In recent years, there has been a dramatic increase in class action participant lawsuits. These lawsuits allege that plan sponsors, their officers and employees, and (in some cases) board members, breached their fiduciary duties by continuing to hold employer stock in the defined contribution plan. A wide spectrum of corporations have been sued, and the common theme seems simply to be that the employer stock in question dramatically declined in value.
The specifics of these lawsuits may vary, but they generally include allegations that the plan sponsor and other defendants breached their fiduciary duties by:
- failing to monitor the continued suitability of employer stock as a plan investment option;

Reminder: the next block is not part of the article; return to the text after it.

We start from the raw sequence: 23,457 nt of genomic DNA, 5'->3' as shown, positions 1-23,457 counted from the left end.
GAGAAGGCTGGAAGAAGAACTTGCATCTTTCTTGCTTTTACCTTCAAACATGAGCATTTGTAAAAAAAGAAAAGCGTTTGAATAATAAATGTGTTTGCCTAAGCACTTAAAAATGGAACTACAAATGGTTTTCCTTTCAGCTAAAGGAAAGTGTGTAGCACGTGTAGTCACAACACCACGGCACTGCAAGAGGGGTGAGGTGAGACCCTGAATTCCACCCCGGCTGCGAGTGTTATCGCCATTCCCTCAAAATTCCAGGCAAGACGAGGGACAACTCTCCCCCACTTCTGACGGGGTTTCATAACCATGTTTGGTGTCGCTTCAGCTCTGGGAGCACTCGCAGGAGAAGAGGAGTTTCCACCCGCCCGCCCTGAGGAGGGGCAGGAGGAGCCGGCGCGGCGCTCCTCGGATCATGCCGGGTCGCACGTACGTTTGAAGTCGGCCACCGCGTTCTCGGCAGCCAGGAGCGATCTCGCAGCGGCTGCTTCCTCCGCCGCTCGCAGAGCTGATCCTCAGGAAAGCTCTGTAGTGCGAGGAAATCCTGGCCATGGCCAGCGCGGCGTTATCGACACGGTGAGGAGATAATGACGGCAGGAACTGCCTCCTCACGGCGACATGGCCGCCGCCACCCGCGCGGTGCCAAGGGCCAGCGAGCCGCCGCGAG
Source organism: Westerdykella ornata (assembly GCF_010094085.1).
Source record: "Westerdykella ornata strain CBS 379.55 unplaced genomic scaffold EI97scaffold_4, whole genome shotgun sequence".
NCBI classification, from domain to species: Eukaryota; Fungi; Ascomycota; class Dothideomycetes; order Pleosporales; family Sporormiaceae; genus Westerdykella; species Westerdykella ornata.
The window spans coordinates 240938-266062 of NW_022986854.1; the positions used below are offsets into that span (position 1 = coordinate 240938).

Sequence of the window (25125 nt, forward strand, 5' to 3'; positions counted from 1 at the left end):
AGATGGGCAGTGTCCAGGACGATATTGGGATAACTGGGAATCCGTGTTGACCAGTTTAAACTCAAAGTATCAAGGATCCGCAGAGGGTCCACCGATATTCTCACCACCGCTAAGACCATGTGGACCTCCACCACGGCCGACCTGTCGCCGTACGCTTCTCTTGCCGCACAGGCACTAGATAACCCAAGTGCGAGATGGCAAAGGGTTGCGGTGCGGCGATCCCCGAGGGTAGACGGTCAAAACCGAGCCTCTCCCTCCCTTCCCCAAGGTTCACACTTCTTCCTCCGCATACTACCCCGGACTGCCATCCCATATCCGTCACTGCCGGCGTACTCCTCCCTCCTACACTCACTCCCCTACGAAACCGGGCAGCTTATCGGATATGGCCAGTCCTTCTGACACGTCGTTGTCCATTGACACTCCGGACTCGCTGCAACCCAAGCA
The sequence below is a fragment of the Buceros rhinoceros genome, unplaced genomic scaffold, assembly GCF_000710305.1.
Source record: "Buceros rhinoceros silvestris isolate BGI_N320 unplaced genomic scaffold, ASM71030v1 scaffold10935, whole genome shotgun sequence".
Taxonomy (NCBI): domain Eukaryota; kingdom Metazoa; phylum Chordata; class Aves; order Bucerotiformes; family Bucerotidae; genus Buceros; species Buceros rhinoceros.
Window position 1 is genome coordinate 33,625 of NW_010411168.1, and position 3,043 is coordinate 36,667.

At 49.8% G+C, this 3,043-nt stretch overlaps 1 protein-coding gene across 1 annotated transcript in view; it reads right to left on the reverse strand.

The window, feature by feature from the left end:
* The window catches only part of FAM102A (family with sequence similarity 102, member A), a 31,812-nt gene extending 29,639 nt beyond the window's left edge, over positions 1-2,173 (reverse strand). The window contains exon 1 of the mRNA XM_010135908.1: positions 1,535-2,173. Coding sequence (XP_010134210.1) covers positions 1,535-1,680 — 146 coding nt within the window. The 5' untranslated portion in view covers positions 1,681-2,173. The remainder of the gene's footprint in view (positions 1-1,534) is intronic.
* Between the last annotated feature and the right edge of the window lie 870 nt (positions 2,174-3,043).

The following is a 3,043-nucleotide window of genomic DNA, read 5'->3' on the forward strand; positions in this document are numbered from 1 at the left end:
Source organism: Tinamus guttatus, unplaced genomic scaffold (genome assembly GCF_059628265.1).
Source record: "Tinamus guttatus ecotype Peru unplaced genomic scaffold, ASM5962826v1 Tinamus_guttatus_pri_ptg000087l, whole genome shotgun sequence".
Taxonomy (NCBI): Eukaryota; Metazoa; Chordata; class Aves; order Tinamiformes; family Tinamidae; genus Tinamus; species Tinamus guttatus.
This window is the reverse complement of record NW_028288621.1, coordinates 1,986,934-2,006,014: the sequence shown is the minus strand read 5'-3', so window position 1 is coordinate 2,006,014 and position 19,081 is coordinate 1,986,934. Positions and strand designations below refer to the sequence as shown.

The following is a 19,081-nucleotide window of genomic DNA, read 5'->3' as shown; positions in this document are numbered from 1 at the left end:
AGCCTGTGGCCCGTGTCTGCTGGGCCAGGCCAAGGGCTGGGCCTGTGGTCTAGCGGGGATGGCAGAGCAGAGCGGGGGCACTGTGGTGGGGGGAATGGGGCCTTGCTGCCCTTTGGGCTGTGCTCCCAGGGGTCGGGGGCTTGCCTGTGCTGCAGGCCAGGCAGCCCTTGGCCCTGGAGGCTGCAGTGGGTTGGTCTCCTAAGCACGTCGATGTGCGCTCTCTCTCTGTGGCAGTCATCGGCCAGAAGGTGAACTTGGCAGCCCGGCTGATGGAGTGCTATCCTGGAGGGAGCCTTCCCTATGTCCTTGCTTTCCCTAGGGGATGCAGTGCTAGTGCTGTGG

- failing to disclose company financial information that participants needed in order to make informed investment decisions in employer stock held in the plan; and
- taking actions purportedly designed to artificially inflate the value of the stock.
The case law in this area continues to evolve, and many of the questions raised by employer stock cases are still open.
Miller & Chevalier held a teleconference to discuss these lawsuits and learn about steps that plan fiduciaries can take to protect themselves from potential liability. Issues that were discussed included:
- What circumstances trigger litigation;
- Who are the possible defendants in stock drop litigation;
- What is the Moench rebuttable presumption; and
- What steps can be taken to mitigate potential liability.
This teleconference is the first event in our ERISA University series, which is focused on providing information on the latest trends in ERISA litigation and offering strategic insight into the issues affecting companies nationwide.